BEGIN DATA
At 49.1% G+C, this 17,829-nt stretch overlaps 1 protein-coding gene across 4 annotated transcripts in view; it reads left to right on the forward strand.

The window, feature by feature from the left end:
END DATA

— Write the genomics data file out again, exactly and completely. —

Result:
At 49.1% G+C, this 17,829-nt stretch overlaps 1 protein-coding gene across 4 annotated transcripts in view; it reads left to right on the forward strand.

The window, feature by feature from the left end: